4. Stir one cup molasses, one cup whole unrefined evaporated cane juice and two tablespoons fish sauce into the tomato paste. Continue to stir the sauce together until the molasses completely dissolves into the tomato paste and the sauce becomes uniform in color.
  5. Stir unrefined sea salt, onion powder and garlic powder into the sauce and continue to stir until the flavorings are fully dissolved in the sauce.
  6. Gently and incrementally spoon the chipotle chili powder into the sauce, tasting it periodically and adding only as much heat as you can handle. Remember, the heat of the chili powder will increase as the sauce cooks and ages, so it may be wise to under-season it.
  7. Continue to cook over a low flame for another twenty minutes, taking care not to let the sauce bubble.
  8. Pour the sauce into a quart-sized mason jar and place it in the refrigerator.
  9. Allow the flavors to marry for at least a day before you plan to serve the homemade barbecue sauce.

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What people are saying

  1. says

    This sounds awesome–if I were to ferment it (using either whey skimmed off my natural yogurt, or the liquid from a jar of Bubbies Kraut), how much “culture” should I try adding and how long on the countertop? A week? Wouldn’t fermentation help the duration you can keep this in the fridge for? I’m loving your ferment posts–I’m making ketchup and hot sauce as we speak.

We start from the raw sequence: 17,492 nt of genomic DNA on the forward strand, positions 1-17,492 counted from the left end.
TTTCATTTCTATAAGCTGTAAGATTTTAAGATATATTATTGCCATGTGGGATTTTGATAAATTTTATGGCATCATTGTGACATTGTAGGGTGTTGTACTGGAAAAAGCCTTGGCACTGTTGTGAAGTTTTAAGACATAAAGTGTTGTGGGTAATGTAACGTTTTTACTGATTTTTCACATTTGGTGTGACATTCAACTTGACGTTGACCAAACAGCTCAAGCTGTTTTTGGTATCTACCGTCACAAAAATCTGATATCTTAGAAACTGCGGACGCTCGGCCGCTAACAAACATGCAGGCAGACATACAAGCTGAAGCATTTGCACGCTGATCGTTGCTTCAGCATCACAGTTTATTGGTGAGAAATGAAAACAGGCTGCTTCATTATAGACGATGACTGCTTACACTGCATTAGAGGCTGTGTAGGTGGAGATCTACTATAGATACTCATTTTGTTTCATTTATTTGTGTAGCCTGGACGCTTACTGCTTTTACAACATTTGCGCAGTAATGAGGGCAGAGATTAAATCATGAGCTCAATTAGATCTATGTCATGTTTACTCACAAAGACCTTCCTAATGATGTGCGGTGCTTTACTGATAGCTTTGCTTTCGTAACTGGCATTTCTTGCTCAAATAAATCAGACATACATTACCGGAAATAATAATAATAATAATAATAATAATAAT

2. Cassie says

    How could I make this GAPS legal? I could subsitute the molasses for honey, but I don’t know what would happen to the consistency if I eliminated the sugar altogether.

  3. Christianna says

    I know this is an old post, but where do you add the cider vinegar? It’s not listed in the directions. Also, is it apple cider vinegar or something else?

    • Natasha says

      I noticed this today as well. I noticed the ingredients are listed in order as they use them… so I just added it after the tomato paste! I am assuming you figured something out, as your comment was from Fall 2013, lol

  4. Royce says

    The picture up top does not represent it. This is not black but fairly dark. The recipe calls for Onion minced plus powder, garlic minced plus powder. It’s very runny not thick at all. Evaporated cane juice is unrefined sugar put in more natural wording. The flavor is OK but this is not something I would consider a traditional BBQ sauce.

  5. Julie says

    This bbq sauce is excellent! We are smoking a brisket on Saturday and I can’t wait to serve this! Happy 4th of July

  6. nancy jacques says

    I love this BBQ sauce, although I am not a fan of the fish sauce – I skipped it, reduced the molasses to 1/2 cup as 1 cup was too molassesy for me and reduced the unrefined evaporated cane juice (sucanat) to 1/2 cup and the directions did not include when to add the vinegar. I added 1 cup of ACV (instead of 1/2 cup) to the jar of tomato paste after using it to measure the molasses. (Bonaventurae Tomato Paste in glass jars).